Vote4Energy has been busy compiling some statistics which should be of interest to voters in a few very popular states during the final week of the election. And while the bottom line subject matter is about energy, the direct fallout of it is jobs. If there is anybody left who doesn’t understand the link between government energy policy and job growth, this information needs to be put in their hands quickly.
Let’s start with everyone’s favorite state and apparently the new home of record for both Barack Obama and Mitt Romney – Ohio.
- – The oil and gas industry supports more than 230,000 jobs statewide.
- – On average, oil and gas employees make more than $68,000 (66.31% more than the state average).
- – Oil and gas contribute $11.3 billion to Ohio’s labor income and $22.7 billion to Ohio’s economy overall.
- – Ohio has among the highest refining capacities in the Midwest.
- – Crude oil/natural gas production in Ohio equaled over $1 billion in economic benefits as of 2007.
Next up, Pennsylvania.
- – The oil and gas industry supports more than 275,000 jobs statewide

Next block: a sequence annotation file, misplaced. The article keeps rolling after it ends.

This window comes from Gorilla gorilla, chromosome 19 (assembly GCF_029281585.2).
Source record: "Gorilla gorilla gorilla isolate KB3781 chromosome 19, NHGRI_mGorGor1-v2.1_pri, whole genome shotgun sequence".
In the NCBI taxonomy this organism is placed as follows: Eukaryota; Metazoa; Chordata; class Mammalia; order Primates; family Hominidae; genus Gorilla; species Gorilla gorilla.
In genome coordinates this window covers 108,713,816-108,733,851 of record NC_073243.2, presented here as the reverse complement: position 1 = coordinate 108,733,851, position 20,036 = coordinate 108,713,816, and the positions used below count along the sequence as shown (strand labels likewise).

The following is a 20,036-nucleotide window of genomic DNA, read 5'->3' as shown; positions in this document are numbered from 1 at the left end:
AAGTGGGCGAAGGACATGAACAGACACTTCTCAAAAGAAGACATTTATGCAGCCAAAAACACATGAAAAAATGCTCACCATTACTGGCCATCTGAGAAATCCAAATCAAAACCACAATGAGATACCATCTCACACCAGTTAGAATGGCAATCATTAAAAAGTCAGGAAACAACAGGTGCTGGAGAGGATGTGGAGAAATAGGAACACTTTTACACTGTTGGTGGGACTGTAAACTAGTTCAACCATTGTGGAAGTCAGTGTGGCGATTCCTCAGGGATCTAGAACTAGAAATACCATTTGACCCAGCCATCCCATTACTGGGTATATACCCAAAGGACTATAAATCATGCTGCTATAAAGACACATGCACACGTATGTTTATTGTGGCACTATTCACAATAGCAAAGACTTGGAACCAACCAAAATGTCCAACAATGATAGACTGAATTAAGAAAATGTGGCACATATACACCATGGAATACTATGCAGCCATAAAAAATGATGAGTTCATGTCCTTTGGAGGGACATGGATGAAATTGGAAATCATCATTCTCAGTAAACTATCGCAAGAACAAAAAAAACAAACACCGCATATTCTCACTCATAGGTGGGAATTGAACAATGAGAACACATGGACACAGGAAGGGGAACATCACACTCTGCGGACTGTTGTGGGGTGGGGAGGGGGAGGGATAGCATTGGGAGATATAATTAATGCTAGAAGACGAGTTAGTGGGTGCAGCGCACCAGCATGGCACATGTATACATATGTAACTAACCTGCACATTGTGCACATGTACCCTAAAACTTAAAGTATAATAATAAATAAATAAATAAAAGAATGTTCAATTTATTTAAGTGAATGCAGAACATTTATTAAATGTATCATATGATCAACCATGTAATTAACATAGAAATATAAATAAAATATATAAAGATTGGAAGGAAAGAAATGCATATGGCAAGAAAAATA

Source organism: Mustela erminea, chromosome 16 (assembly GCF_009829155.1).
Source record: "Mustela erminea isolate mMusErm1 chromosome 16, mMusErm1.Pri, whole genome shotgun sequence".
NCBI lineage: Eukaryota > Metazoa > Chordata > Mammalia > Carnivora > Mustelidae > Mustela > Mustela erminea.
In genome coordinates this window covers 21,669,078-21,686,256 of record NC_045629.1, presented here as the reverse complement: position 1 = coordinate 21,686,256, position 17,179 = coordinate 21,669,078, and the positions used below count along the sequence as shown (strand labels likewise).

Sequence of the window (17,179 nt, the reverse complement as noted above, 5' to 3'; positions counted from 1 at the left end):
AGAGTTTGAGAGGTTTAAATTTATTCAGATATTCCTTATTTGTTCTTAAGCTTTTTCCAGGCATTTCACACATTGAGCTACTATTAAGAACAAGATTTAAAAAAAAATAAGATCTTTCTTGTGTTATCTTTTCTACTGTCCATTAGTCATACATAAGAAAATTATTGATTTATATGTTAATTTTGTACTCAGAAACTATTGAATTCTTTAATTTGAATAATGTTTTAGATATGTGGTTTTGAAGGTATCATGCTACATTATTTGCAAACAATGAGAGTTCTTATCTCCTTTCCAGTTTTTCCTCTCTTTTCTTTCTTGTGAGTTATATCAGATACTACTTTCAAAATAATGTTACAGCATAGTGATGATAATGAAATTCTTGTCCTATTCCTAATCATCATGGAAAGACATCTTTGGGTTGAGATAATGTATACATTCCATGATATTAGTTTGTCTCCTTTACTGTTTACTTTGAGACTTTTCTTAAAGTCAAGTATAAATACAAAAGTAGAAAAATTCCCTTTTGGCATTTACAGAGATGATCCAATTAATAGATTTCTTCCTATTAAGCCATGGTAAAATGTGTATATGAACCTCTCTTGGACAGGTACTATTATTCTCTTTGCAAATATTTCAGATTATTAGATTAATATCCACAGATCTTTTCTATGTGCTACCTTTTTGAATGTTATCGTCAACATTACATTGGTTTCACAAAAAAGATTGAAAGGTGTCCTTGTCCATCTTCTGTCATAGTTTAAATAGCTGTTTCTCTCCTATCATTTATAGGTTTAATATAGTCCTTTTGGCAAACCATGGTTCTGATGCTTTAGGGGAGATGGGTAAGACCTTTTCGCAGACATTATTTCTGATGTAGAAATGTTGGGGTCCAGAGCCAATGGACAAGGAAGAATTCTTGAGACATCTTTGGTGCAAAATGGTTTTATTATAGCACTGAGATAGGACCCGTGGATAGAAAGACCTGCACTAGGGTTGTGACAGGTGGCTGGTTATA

- – On average, oil and gas employees make more than $66,000 (47.64% more than the state average).
- – Oil and gas contribute $14.9 billion to Pennsylvania’s labor income and $28.4 billion to Pennsylvania’s economy overall.
- – There are more than 18,000 oil-producing wells in Pennsylvania.
- – Pennsylvania has almost twelve percent of the nation’s natural gas-producing wells.
And finally, Colorado.
- – The oil and gas industry supports more than 161,000 jobs statewide.
- – On average, oil and gas employees make more than $97,000 (104.23% more than the state average).
- – Oil and gas contribute $10.2 billion to Colorado’s labor income and $20.4 billion to Colorado’s economy overall.
- – Colorado’s oil shale deposits equal the entire world’s proven reserves.
- – Colorado is one of the top natural gas-producing states.
Back to Ohio for a moment, check out the following video where the actual people who are trying to rebuild Ohio’s economy and improve job prospects are doing it. And then ask yourself… do you want this to move forward or see continually increasing regulations tamp this back down? Remember that most of this production is on private land. Leasing on public land is still an uphill battle. And the President is still pushing a very disingenuous “use it or lose it” policy. It’s a popular Democratic talking point, but ignores the fact that the market already employs a “use it or lose it” regimen on energy producers, and the expenses and logistics involved in developing those resources seem to be beyond the grasp of the administration.
To the video, Batman!